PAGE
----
Presentation at Manchester Biomechanics Seminar

I have recently started as a new post-doc at the School of Mathematics at the University of Manchester (working with Dr Igor Chernyavsky, Prof Oliver Jensen,  and Dr Paul Brownbill on mathematical modelling of the fluid flow and oxygen uptake in the placenta). I have been kindly invited to speak at the internal Biomechanics Seminar at the School of Mathematics about my D.Phil. work from Oxford. Below you can find the abstract and slides of my presentationfrom Monday 23rd January 2017.

Growth Laws in Morphoelasticity

A. Erlich1, D.E. Moulton1, A. Goriely1 & R. Chirat2
1 Mathematical Institute, University of Oxford
2 Université Lyon 1

Many living biological tissues are known to grow in response to their mechanical environment, such as changes in the surrounding pressure. This growth response can be seen, for instance, in the adaptation of heart chamber size and arterial wall thickness to changes in blood pressure. Moreover, many living elastic tissues actively maintain a preferred level of mechanical internal (residual) stress, called the homeostasis. The tissue-level feedback mechanism by which changes of the local mechanical stresses affect growth is called a growth law within the theory of morphoelasticity, a theory for understanding the coupling between mechanics and geometry in growing and evolving biological material.

In this presentation we will discuss techniques to analyse growth laws that are biologically plausible, and explore issues of heterogeneity and growth stability. We present two models based on homeostasis-driven growth laws.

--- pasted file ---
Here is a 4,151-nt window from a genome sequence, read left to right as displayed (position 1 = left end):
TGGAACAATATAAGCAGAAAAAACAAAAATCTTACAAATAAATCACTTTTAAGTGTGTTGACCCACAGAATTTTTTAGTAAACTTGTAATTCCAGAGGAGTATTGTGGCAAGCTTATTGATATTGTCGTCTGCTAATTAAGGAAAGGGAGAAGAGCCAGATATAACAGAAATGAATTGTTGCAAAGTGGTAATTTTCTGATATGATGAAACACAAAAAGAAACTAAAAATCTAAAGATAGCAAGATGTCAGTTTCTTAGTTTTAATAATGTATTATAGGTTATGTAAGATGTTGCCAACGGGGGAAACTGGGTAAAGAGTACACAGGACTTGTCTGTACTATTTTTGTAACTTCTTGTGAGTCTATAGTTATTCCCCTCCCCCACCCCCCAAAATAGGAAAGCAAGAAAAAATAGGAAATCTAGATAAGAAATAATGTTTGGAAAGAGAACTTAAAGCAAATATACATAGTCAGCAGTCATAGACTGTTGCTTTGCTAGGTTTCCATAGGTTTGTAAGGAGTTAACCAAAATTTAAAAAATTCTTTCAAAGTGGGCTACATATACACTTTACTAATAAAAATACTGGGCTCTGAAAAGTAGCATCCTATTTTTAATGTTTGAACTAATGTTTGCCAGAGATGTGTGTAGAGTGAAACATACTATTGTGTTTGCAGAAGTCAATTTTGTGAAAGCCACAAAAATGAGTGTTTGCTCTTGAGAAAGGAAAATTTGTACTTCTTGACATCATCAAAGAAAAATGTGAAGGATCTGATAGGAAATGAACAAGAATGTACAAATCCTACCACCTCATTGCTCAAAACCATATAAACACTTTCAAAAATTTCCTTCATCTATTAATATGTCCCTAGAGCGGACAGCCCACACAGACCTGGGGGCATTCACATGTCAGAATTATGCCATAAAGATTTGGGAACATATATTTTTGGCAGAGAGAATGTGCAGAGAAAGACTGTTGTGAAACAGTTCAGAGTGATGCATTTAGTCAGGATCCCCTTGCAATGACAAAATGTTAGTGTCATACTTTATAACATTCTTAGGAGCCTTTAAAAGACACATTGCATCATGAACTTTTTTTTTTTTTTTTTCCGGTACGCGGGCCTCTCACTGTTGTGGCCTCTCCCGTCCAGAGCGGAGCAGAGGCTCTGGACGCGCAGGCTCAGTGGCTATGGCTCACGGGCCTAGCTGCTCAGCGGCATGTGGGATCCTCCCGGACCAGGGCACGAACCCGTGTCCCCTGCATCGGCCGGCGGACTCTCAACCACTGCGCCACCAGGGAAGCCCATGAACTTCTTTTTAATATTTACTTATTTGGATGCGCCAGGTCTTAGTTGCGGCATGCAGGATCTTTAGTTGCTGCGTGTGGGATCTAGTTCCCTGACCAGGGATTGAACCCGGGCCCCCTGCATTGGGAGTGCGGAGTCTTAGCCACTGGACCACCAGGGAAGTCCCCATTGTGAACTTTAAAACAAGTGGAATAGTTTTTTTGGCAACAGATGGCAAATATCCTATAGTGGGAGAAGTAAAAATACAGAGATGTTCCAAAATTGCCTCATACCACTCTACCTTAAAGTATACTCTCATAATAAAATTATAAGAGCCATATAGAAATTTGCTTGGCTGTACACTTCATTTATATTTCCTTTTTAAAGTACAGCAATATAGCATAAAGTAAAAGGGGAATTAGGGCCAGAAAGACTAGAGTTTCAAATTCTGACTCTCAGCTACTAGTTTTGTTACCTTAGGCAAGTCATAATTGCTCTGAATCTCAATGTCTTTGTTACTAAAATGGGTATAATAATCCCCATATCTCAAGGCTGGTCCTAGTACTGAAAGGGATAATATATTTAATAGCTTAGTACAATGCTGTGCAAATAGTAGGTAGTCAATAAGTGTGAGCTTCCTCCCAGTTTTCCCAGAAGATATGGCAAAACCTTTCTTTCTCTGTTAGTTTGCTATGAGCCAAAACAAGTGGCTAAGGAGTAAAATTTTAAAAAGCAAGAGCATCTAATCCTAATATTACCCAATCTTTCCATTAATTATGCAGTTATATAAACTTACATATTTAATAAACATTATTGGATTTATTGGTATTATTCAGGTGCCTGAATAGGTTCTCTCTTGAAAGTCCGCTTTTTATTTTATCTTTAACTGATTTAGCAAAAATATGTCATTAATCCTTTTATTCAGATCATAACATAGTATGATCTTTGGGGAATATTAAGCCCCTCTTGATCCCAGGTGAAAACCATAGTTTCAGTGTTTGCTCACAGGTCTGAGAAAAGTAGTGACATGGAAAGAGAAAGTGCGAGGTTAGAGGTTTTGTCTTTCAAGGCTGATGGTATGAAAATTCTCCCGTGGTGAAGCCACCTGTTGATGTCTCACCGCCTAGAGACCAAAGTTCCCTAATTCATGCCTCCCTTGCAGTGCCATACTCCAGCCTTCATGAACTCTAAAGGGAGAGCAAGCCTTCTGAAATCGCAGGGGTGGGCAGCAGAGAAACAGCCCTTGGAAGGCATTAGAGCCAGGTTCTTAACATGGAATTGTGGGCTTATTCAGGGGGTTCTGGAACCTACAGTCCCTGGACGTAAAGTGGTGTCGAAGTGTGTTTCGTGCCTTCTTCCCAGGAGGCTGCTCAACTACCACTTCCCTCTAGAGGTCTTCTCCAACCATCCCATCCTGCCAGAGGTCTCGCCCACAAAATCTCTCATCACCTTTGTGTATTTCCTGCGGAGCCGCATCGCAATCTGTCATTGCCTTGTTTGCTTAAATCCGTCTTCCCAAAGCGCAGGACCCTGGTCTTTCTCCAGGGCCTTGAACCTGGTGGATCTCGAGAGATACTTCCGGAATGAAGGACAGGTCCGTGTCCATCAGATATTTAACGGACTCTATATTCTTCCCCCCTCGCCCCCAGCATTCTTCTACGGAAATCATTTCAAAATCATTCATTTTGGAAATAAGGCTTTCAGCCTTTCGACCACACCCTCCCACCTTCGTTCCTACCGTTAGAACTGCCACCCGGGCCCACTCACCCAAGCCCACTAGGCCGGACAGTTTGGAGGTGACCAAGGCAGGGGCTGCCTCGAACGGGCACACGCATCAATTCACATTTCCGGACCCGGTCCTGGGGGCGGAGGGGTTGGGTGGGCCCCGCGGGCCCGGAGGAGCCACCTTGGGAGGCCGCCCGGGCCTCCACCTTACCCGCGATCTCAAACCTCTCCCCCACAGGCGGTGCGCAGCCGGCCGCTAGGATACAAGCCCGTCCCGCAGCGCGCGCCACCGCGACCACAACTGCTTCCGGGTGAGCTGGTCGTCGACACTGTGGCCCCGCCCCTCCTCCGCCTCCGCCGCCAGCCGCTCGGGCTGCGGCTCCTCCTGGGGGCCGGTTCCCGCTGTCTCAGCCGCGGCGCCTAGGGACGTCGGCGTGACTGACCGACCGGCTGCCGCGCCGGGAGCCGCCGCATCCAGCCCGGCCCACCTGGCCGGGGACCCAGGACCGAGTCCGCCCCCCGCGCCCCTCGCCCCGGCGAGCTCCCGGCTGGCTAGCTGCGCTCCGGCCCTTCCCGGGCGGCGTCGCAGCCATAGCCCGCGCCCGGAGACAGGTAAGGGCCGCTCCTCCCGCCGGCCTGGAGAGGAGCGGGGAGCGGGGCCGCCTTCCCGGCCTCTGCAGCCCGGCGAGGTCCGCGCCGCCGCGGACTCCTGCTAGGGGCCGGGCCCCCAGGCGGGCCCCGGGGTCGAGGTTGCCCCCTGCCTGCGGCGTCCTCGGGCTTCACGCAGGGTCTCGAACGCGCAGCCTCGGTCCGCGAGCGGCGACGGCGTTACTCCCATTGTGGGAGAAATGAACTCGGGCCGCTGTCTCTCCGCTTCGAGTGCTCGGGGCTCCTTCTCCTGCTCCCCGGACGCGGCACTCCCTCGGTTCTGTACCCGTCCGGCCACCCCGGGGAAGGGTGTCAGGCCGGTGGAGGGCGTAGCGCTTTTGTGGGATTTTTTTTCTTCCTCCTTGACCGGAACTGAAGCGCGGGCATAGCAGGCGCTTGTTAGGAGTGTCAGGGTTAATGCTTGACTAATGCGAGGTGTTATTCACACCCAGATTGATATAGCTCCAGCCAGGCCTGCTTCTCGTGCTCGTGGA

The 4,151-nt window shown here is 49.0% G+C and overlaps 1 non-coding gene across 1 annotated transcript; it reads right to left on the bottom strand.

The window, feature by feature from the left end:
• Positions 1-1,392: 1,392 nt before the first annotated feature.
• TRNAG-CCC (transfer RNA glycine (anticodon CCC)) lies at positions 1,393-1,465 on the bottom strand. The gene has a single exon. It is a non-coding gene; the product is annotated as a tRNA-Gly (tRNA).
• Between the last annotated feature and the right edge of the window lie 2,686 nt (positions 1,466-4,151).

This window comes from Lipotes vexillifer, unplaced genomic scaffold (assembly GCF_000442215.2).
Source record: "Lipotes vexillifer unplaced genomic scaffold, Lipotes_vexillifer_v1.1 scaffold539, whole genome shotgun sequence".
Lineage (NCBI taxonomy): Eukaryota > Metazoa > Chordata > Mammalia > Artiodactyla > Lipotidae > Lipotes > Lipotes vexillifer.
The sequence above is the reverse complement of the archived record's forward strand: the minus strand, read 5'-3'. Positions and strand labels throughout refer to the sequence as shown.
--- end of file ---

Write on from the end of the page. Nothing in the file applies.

Firstly, we discuss the growth dynamics of tubular structures, which are very common in biology (e.g. arteries, plant stems, airways). We model the homeostasis-driven growth dynamics of tubes which produces spatially inhomogeneous residual stress. We show that the stability of the homeostatic state non-trivially depends on the anisotropy of the growth response. The key role of anisotropy may provide a foundation for experimental testing of homeostasis-driven growth laws.

Secondly, we apply our theoretical framework to the growth of Ammonites’ seashells. We demonstrate how homeostasis-driven growth produces seashell morphology that is consistent with observation and that cannot readily be captured with previous models.

Seashell presentation at BAMC 2016

I gave this talk at the British Applied Mathematics Colloquium which took place at Oxford 5th – 8th April 2016. Below you can find the abstract of my talk (see also the conference book of abstracts) as well as the slides.

Ammonites’ shells as mechanical oscillators

A. Erlich1, D.E. Moulton1, A. Goriely1 & R. Chirat2
1 Mathematical Institute, University of Oxford
2 Université Lyon 1

Compared to the intricate patterns observed in seashells, modern 3D printers seem almost primitive. To better understand the emergence of sophisticated patterns in the morphogenesis of seashells, we develop a morpho-elastic model for the growth of ammonites’s shells. Based on fundamental principles of growth and mechanics, we establish a mechanical basis for the relationships between the spiral-shaped coiling pattern, the oscillatory ribbing pattern and elliptic cross-section shape of the shells. Specifically, this is achieved by modeling the stretching, bending and active growth of the soft shell-generating organ. We demonstrate that our model is consistent with Buckman’s Law, which is a gold standard collection of rules about the relationship of geometry and ribbing in ammonite’s shells.